Really, there was nothing to get emotional about. The boy was a tool, and that was all. It would not do for him to forget that. These lapses into unthinking paternalism would have to be watched for and guarded against. Kenneth shoved the warmth such emotions gave him ruthlessly away. Affection was permitted, but love could prove disastrous to his plans. Better to treat Ian as he treated the wolfhounds stretched out on the floor, with control and the occasional kind word.

He allowed none of his inner conflict to show as he gazed at Ian, who was tucked, under protest, in bed. After a few days, bed-rest had paled for young Nottingham. He became restless and inattentive, even during his lessons. Ian would only settle down when Kenneth came to read him his bedtime story, a tradition that both treasured. Usually it was a story that held relevance to Ian's lessons. Right now they were halfway through Dante's Inferno. He had to pause occasionally to explain a word to the boy, but as Ian possessed a formidable vocabulary for his age, these interruptions were infrequent.

Kenneth lifted the book from its resting place on the bookshelf and settled into the sturdy oak chair positioned by the bed. Both were upholstered in dark wine, with a turn of the century Jacquard pattern of gold woven through. The dark colors and heavy wood were the only concession to the vigorous youth who's room it was. Ian had to understand that he lived in a house filled with priceless antiques, which could not be climbed on or have food and drink sloshed upon it.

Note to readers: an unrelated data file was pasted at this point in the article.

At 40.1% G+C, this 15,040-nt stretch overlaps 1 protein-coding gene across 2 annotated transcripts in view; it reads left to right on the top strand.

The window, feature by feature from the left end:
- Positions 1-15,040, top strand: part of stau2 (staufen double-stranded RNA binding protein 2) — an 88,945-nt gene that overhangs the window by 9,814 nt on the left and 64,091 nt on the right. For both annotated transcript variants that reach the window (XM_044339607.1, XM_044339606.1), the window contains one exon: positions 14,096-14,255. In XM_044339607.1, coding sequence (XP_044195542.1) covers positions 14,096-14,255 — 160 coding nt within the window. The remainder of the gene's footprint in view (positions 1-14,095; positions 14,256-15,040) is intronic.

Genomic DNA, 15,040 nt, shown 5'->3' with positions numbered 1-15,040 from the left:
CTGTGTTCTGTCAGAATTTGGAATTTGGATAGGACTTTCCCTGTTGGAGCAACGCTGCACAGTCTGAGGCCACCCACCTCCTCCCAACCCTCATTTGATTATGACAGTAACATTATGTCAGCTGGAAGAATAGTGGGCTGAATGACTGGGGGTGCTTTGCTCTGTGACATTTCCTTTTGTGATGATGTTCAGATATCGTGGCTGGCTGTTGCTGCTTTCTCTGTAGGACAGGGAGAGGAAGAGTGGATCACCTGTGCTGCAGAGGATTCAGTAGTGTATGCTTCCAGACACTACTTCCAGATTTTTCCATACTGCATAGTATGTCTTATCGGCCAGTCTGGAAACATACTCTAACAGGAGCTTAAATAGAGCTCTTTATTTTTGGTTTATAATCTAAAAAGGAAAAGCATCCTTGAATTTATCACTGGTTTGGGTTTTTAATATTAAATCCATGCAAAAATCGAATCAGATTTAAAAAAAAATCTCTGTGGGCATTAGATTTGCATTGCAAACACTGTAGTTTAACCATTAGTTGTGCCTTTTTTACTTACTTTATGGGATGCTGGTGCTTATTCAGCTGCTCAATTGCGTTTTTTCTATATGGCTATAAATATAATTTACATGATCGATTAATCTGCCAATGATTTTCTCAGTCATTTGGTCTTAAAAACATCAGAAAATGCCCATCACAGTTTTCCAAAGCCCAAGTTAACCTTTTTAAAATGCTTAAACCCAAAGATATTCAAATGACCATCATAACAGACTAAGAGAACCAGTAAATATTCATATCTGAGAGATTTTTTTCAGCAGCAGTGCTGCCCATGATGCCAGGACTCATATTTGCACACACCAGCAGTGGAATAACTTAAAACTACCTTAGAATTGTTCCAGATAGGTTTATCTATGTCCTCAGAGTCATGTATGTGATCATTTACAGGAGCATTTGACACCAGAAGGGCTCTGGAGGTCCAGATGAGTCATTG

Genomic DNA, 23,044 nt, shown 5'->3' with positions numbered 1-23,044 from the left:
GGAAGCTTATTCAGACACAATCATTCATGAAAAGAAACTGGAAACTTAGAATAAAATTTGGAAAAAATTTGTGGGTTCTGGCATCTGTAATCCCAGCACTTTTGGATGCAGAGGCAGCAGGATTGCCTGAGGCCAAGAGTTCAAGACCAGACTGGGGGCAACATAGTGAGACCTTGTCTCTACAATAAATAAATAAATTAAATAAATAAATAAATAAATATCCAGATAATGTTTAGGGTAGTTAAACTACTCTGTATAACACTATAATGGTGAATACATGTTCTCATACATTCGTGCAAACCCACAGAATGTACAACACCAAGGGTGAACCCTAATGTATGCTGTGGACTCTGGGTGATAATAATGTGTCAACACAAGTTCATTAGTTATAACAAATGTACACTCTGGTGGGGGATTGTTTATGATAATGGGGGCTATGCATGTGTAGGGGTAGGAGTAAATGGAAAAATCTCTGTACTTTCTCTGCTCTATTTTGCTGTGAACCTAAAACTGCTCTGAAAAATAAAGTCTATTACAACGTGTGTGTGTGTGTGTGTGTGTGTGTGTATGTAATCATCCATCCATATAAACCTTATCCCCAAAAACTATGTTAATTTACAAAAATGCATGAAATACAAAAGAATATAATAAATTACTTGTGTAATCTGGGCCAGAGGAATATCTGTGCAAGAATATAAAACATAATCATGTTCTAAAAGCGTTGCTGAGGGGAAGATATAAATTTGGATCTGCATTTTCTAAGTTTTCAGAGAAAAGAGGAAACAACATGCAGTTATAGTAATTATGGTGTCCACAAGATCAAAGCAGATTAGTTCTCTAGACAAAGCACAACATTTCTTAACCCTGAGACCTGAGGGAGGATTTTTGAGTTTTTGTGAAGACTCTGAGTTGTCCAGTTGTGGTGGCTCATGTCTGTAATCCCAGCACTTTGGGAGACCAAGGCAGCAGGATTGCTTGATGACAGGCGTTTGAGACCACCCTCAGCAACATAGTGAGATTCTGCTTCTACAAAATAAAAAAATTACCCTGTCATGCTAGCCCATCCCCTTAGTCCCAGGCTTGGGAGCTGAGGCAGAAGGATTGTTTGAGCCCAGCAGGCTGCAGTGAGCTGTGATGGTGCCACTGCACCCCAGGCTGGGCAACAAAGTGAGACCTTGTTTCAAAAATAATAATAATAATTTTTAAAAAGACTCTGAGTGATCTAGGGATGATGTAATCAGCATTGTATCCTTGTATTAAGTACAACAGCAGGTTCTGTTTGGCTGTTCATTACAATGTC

He thumbed through the aged book, hands caressing the Moroccan leather binding. When Kenneth found the place they had left off, he began to read. He completed a paragraph before a small hand appeared between his eyes and the text. He looked up in surprise, and found Ian kneeling on the bed with a determined look on his face.